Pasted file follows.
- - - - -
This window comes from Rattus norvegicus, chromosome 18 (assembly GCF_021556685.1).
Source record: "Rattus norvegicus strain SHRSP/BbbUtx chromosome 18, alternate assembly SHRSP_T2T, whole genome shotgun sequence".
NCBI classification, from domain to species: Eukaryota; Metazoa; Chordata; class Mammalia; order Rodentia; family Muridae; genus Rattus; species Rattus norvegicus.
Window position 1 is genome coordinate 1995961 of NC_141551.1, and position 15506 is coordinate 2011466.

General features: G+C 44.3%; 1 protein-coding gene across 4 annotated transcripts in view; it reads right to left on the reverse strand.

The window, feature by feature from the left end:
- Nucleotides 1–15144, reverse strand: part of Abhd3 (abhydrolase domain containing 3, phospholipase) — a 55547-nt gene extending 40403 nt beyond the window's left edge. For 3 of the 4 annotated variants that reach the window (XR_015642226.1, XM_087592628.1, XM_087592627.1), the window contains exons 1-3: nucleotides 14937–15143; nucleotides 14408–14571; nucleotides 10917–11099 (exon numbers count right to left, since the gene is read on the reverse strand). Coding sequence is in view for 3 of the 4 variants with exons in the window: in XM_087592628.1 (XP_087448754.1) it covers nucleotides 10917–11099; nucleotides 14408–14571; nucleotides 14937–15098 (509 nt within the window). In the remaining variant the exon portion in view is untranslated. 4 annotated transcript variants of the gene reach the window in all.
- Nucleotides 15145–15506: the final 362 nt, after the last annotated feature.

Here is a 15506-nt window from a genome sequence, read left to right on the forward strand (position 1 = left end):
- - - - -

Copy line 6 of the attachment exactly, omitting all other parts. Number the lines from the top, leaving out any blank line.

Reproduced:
The window, feature by feature from the left end: